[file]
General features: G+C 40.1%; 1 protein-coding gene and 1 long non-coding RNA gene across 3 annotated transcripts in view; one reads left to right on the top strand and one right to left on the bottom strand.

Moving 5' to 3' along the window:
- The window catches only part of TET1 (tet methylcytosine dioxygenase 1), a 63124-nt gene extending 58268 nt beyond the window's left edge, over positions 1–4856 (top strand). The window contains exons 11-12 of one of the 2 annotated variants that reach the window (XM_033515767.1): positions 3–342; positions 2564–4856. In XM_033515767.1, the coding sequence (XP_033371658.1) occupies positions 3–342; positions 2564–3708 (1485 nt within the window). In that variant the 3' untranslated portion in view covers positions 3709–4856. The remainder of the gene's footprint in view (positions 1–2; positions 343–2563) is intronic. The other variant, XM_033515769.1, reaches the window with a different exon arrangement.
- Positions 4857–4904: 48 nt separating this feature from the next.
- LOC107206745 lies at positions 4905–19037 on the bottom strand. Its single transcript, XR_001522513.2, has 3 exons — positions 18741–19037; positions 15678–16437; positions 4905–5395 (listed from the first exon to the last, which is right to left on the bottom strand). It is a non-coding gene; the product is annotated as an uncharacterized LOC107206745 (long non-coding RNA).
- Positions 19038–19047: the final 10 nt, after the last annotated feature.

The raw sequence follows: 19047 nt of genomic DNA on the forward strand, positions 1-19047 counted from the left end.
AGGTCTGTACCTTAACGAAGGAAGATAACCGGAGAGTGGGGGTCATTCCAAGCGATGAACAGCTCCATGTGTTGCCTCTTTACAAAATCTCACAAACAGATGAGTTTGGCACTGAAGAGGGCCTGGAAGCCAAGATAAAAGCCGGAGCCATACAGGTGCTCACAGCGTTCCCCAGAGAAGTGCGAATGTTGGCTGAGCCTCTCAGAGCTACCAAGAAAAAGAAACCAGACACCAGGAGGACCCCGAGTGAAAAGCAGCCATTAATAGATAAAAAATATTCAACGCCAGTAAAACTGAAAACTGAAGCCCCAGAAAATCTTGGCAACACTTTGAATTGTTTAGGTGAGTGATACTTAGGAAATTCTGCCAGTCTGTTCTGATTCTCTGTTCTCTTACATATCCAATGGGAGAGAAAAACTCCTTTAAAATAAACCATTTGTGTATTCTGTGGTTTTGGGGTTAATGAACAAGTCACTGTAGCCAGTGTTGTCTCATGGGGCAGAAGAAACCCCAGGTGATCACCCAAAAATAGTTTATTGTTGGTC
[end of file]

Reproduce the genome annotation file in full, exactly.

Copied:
General features: G+C 40.1%; 1 protein-coding gene and 1 long non-coding RNA gene across 3 annotated transcripts in view; one reads left to right on the top strand and one right to left on the bottom strand.

Moving 5' to 3' along the window:
- The window catches only part of TET1 (tet methylcytosine dioxygenase 1), a 63124-nt gene extending 58268 nt beyond the window's left edge, over positions 1–4856 (top strand). The window contains exons 11-12 of one of the 2 annotated variants that reach the window (XM_033515767.1): positions 3–342; positions 2564–4856. In XM_033515767.1, the coding sequence (XP_033371658.1) occupies positions 3–342; positions 2564–3708 (1485 nt within the window). In that variant the 3' untranslated portion in view covers positions 3709–4856. The remainder of the gene's footprint in view (positions 1–2; positions 343–2563) is intronic. The other variant, XM_033515769.1, reaches the window with a different exon arrangement.
- Positions 4857–4904: 48 nt separating this feature from the next.
- LOC107206745 lies at positions 4905–19037 on the bottom strand. Its single transcript, XR_001522513.2, has 3 exons — positions 18741–19037; positions 15678–16437; positions 4905–5395 (listed from the first exon to the last, which is right to left on the bottom strand). It is a non-coding gene; the product is annotated as an uncharacterized LOC107206745 (long non-coding RNA).
- Positions 19038–19047: the final 10 nt, after the last annotated feature.

The raw sequence follows: 19047 nt of genomic DNA on the forward strand, positions 1-19047 counted from the left end.
AGGTCTGTACCTTAACGAAGGAAGATAACCGGAGAGTGGGGGTCATTCCAAGCGATGAACAGCTCCATGTGTTGCCTCTTTACAAAATCTCACAAACAGATGAGTTTGGCACTGAAGAGGGCCTGGAAGCCAAGATAAAAGCCGGAGCCATACAGGTGCTCACAGCGTTCCCCAGAGAAGTGCGAATGTTGGCTGAGCCTCTCAGAGCTACCAAGAAAAAGAAACCAGACACCAGGAGGACCCCGAGTGAAAAGCAGCCATTAATAGATAAAAAATATTCAACGCCAGTAAAACTGAAAACTGAAGCCCCAGAAAATCTTGGCAACACTTTGAATTGTTTAGGTGAGTGATACTTAGGAAATTCTGCCAGTCTGTTCTGATTCTCTGTTCTCTTACATATCCAATGGGAGAGAAAAACTCCTTTAAAATAAACCATTTGTGTATTCTGTGGTTTTGGGGTTAATGAACAAGTCACTGTAGCCAGTGTTGTCTCATGGGGCAGAAGAAACCCCAGGTGATCACCCAAAAATAGTTTATTGTTGGTC